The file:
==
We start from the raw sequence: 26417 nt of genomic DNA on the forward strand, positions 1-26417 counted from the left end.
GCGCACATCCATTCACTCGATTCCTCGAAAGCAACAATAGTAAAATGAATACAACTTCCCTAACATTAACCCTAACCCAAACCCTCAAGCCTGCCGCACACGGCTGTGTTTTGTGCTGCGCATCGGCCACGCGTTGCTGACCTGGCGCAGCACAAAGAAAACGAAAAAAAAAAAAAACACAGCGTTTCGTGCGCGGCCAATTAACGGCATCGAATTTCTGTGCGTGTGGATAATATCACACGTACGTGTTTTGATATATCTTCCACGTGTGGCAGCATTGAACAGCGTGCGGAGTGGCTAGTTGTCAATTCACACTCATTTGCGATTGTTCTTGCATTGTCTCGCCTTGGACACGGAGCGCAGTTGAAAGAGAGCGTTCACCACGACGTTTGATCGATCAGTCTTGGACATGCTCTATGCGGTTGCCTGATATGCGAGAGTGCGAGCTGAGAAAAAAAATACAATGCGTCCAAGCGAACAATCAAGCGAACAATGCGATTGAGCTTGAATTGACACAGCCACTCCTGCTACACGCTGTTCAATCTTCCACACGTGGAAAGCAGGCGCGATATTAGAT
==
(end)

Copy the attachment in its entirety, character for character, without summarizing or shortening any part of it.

We start from the raw sequence: 26417 nt of genomic DNA on the forward strand, positions 1-26417 counted from the left end.
GCGCACATCCATTCACTCGATTCCTCGAAAGCAACAATAGTAAAATGAATACAACTTCCCTAACATTAACCCTAACCCAAACCCTCAAGCCTGCCGCACACGGCTGTGTTTTGTGCTGCGCATCGGCCACGCGTTGCTGACCTGGCGCAGCACAAAGAAAACGAAAAAAAAAAAAAACACAGCGTTTCGTGCGCGGCCAATTAACGGCATCGAATTTCTGTGCGTGTGGATAATATCACACGTACGTGTTTTGATATATCTTCCACGTGTGGCAGCATTGAACAGCGTGCGGAGTGGCTAGTTGTCAATTCACACTCATTTGCGATTGTTCTTGCATTGTCTCGCCTTGGACACGGAGCGCAGTTGAAAGAGAGCGTTCACCACGACGTTTGATCGATCAGTCTTGGACATGCTCTATGCGGTTGCCTGATATGCGAGAGTGCGAGCTGAGAAAAAAAATACAATGCGTCCAAGCGAACAATCAAGCGAACAATGCGATTGAGCTTGAATTGACACAGCCACTCCTGCTACACGCTGTTCAATCTTCCACACGTGGAAAGCAGGCGCGATATTAGAT